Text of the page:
Almost one million U.S children may currently be misdiagnosed with ADHD, according to a recent study. Todd Elder, a researcher at Michigan State University, discovered that kids who are the youngest in their grade level, may be misdiagnosed with attention deficit hyperactivity disorder or ADHD. The study conducted, indicted that 60% of younger children were more likely to be labeled as having ADHD or ADD due to lack of maturity growth when compared to their peers
How attention deficit disorder, ADHD, is diagnosed
The hard thing with diagnosing ADHD or ADD, is that there is no concrete test to determine if a child suffers from ADHD. Common diagnosis involves caregivers, teachers and medical professionals to asses the child’s behavior and compare it to peers of the same age level. Symptoms often appear between the ages of three and six, but they can appear later and vary in severity.
The Elder study indicates that when comparing a younger student to an older student in the same grade level, it is more likely for a teacher to be under the perception that the younger child is suffering from ADHD, when in fact, he is simply not as mature as his peers. This consideration is necessary, according to Elder, when diagnosing children with ADHD.
How to avoid misdiagnosing ADHD in children
Various questions will be asked of the child’s behavior and development. Teachers, caregivers and other individuals who are familiar with the child’s personality will be asked to complete a questionnaire, known as the DSM-IV, to help medical professionals determine if ADHD is a factor. Medical professionals will also look at other considerations to see if there could be alternative reasons to explain the child’s behavior. Other considerations include: Possible hearing loss, possible vision problems, learning disabilities, anxiety or depression, life changes such as death in family, marriage, new baby, new home etc.; frequency of occurrences and any factors that may contribute to those occurrences.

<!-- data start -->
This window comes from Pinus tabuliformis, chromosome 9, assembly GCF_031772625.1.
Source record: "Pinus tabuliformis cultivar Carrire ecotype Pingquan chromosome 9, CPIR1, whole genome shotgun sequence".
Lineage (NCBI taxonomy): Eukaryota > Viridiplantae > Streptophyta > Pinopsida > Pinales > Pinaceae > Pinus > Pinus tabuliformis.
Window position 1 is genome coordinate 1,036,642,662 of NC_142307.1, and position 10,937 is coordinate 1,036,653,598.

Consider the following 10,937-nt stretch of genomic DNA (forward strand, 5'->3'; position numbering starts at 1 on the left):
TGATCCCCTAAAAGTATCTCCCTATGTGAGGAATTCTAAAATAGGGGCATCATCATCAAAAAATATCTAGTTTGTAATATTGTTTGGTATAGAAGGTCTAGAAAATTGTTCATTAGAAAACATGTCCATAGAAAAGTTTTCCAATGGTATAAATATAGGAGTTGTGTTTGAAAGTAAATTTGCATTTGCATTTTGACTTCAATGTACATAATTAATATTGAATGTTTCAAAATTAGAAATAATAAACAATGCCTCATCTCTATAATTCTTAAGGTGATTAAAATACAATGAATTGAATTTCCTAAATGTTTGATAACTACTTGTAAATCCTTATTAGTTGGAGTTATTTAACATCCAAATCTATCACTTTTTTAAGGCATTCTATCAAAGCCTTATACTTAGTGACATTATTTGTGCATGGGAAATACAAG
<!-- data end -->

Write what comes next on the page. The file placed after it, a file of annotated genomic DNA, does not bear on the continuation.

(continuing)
Why ADHD is commonly diagnosed
In general, children are hyperactive and full of energy. It is quite normal for children to want to play and do things that interest them; and to avoid doing things they don’t like. Children should not be zombies and without emotion, it is part of their normal development to be energetic and creative. ADHD is considered when the child’s actions begin to interfere with her learning and development. If she is unable to sit and learn and do what the situation is asking for, ADHD may be the reason.
When ADHD begins to interfere with the child’s daily activities, it is seen as a problem and needs to be addressed. There are many options in treating ADHD, ranging from pharmaceutical medications to natural approaches. Learning how ADHD works and how you can treat it will be an on-going process and will be supported by medical professionals to offer you the information you require in making an informed decision.